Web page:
“He’s one of the best in the business,” Raiders head coach Jack Del Rio said. “He made life difficult for us, but we settled in and got the stops we needed to get a nice victory.”

Stopping the run was key to it. Stopping, of course, remains a relative term. Buffalo ran for 212 yards and three touchdowns and, at times didn’t need to pass to move downfield and score.

The Bills offense got bottled up in the third quarter, with three straight three-and-outs that put Buffalo into passing situations where they struggle and the Raiders pass rush can make a profound effect.

“They showed what type of team they are,” McCoy said. “They got stops when they needed stops and scored when they needed to. …I just felt like this is a game we had in our hands that we let slip away.

Carr’s pinky is fine, thank you: Raiders quarterback Derek Carr was taken off the injury report after this practice week. He wasn’t questionable or doubtful after dislocating his pinky in two spots last week versus Carolina. He was going to play.

He didn’t wear a glove on his ailing digit, though he sported a splint of some sort during the game. He had his throwing hand’s pinky and ring fingers taped together in a postgame press conference – it’s that way much of the time – but insisted it caused zero issues during Sunday’s game. The Raiders played all but one snap from the shotgun and pistol, but Carr bristled at questions whether his finger limited the offense in any way.

Proof is in a 97.3 passer rating, 260 yards passing, two touchdown and no picks. He was rarely inaccurate, and played well throughout the game.

Carr had his left hand examined after a planned run, but never missed a snap and came out of the game just fine.

“It really didn’t (impact me),” Carr said. “If I missed a throw it was just because of me to be honest. They took me off the injury report for a reason. It was not affecting me at all. Just leaving it taped for precautionary, just to be safe.”

Marquette gets flagged: Raiders punt Marquette King feels so good after a punt goes well that he just has to dance. That’s why he busted out the Pee Wee Herman “Tequila” dance after pinning Buffalo at their 4-yard line.

A rusher hit him in the leg and was called for roughing the kicker, and King went a smidge too far. He picked up the flag – you can’t do that – did a jig as he waved it in the air, and then spiked it to the ground.

It was entertaining, sure. But it also drew another flag for unsportsmanlike conduct.

“It’s definitely a teachable moment,” Raiders head coach Jack Del Rio said. “He’s not mean spirit in what he’s doing. He’s having fun. He enjoys himself. He had the Pee Wee Herman out there today. I saw that. I got a giggle.

“He’s enjoying himself. Now, right there, he just didn’t realize you can’t do that. He was like, ‘Really? I couldn’t do that? Oh man. I’m sorry. I’m sorry, Mr. Ref.’ It really was innocent and obviously, we’ll make sure we don’t leave any stone unturned when it comes to teaching to make sure we understand what we need to do there. That should never happen again.”

Cowser’s first sack: Undrafted free agent James Cowser is popular among his teammates. The edge rusher was well liked during his time in the preseason, and was welcomed back when signed to the practice squad near midseason.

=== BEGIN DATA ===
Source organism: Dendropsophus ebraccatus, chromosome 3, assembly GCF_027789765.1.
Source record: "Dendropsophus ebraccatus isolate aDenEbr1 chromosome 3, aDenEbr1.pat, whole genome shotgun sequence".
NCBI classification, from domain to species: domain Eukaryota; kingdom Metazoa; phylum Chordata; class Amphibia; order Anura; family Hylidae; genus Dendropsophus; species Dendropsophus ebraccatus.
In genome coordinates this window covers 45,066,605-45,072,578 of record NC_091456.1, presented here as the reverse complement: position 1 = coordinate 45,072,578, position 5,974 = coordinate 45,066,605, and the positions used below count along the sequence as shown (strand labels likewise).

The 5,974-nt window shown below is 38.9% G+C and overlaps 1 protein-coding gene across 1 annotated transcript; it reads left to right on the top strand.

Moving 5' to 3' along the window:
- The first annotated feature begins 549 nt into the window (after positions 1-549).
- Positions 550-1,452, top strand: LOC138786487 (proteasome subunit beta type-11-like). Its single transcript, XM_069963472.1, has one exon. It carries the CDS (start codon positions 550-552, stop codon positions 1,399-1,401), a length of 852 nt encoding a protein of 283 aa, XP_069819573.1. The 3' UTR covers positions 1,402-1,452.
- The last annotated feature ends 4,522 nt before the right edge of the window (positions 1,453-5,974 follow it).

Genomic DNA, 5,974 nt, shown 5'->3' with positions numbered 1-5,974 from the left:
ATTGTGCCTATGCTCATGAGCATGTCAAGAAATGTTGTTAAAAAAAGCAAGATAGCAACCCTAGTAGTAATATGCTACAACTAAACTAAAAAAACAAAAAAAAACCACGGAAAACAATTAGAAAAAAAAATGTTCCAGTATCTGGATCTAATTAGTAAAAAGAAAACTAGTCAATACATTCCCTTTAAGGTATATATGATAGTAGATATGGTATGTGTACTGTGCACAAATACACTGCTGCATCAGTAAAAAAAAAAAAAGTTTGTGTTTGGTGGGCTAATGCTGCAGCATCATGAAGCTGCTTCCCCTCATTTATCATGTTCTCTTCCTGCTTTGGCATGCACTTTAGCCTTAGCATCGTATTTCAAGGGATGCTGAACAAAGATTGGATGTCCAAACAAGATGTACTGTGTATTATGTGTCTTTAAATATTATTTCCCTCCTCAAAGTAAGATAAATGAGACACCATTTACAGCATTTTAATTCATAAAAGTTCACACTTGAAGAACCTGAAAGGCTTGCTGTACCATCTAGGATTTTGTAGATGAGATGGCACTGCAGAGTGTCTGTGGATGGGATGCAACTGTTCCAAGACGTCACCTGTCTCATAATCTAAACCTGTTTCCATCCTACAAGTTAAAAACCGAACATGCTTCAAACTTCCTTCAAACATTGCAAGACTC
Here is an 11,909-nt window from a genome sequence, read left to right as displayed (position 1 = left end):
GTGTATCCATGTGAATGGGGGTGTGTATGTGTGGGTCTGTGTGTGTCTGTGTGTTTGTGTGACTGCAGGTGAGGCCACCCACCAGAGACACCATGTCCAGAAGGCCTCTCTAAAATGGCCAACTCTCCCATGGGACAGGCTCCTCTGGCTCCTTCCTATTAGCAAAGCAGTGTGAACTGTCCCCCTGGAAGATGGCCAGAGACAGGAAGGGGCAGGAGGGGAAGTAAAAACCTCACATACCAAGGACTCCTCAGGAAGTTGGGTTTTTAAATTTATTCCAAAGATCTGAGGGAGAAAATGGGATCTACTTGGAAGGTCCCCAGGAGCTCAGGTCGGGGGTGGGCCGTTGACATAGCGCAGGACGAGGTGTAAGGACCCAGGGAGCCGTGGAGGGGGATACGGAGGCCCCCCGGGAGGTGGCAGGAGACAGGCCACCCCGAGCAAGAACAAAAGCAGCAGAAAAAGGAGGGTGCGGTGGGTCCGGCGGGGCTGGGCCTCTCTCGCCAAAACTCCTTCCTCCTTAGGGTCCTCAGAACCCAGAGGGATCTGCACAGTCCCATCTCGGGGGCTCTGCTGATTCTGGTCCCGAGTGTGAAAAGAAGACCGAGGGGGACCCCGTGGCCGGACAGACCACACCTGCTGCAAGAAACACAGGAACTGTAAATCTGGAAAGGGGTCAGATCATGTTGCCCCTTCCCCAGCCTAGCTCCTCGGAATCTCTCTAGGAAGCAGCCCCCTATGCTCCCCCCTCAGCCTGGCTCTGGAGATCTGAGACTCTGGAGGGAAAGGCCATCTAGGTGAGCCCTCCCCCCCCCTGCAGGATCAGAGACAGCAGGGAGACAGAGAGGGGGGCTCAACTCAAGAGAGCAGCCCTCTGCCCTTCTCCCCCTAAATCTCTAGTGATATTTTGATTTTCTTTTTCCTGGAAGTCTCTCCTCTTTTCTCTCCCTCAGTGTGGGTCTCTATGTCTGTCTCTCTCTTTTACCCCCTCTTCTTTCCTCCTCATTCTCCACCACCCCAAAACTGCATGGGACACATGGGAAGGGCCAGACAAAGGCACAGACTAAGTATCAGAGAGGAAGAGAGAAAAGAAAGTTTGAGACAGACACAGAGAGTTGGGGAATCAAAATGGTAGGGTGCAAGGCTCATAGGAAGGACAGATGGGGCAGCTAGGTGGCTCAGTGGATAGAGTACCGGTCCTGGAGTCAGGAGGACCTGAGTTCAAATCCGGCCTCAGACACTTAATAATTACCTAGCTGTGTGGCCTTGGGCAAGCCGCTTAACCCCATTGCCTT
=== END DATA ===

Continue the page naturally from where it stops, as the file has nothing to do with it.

He was added to the active roster last week, made his professional debut on special teams against Carolina and made a big impact on defense Sunday afternoon.

He sacked Tyrod Taylor for a 10-yard loss in the second quarter to help force the Bills’ first punt. It was his first as a pro, though the action is old hat for the all-time FCS leader in sacks.

It was a big moment for Cowser and those around him.

“Cowser stepped up and got a big sack at an important time,” fellow edge rusher Khalil Mack said. “We knew he could step in and play well and do some things. It’s key for us that the young guys step up.”

This ‘n that: RB Latavius Murray scored his 10th and 11th rushing touchdowns of the season on Sunday night, the largest total since Marcus Allen had 12 in 1990. That’s the fifth-highest total in franchise history. … S Karl Joseph suffered a foot/toe injury and did not return. … The Raiders have won six straight games, and haven't allowed a 100 passer rating in that stretch. …Khalil Mack has had a sack in seven straight games. Bruce Irvin has had a sack in three straight.

Raiders 'continue to fight,' score 29 unanswered points in latest comeback

Raiders 'continue to fight,' score 29 unanswered points in latest comeback

ALAMEDA – The Buffalo Bills were in firm control of the Raiders on Sunday afternoon. That was the case well into the third quarter.

Then this game turned upside down.

The Raiders scored 29 unanswered points in just over 15 minutes. They erased a two-score Buffalo lead in the second half by doing everything they couldn’t do at the start.

The 34-28 victory was the Raiders’ sixth fourth-quarter comeback of the season, but this one was special. They went from 0 to 60 in a snap.

The Raiders were down 24-9 before that big surge, but the mood was hardly somber.

“We don’t dwell too much on the score,” receiver Michael Crabtree said. “We don’t say, ‘We’re down 15 and we need this.’ We don’t panic. We don’t sweat. We just go out and play ball.”

The Raiders played some of their best ball this season during that stretch.

They consistently halted drives on defense, including three straight three-and-outs to start the surge. They created turnovers in key moments. Special teams tightened up. And, of course, the offense got rolling after playing with pace.

“It felt like everything was smooth and working out,” left guard Kelechi Osemele said. “The confidence keeps building on this team.”

During that blitzkrieg, the Raiders out-gained Buffalo 212-8. It was all out dominance, the Raiders have been looking to play for four full quarters. That’s been largely elusive, but they’ve learned to clamp down and execute when it matters most.

Several Raiders were asked what was more impressive: The 29, or the 0.

Picking wasn’t a common response. Most focused on why this team is able to rally, and why they did so against Buffalo.

“We just continue to fight, continue to believe,” edge rusher Bruce Irvin said. “29 unanswered is hard to do in this league. Buffalo has an explosive offense. Hats off to us and to Derek Carr for continuing to believe in us, continuing to battle and put points on the board.”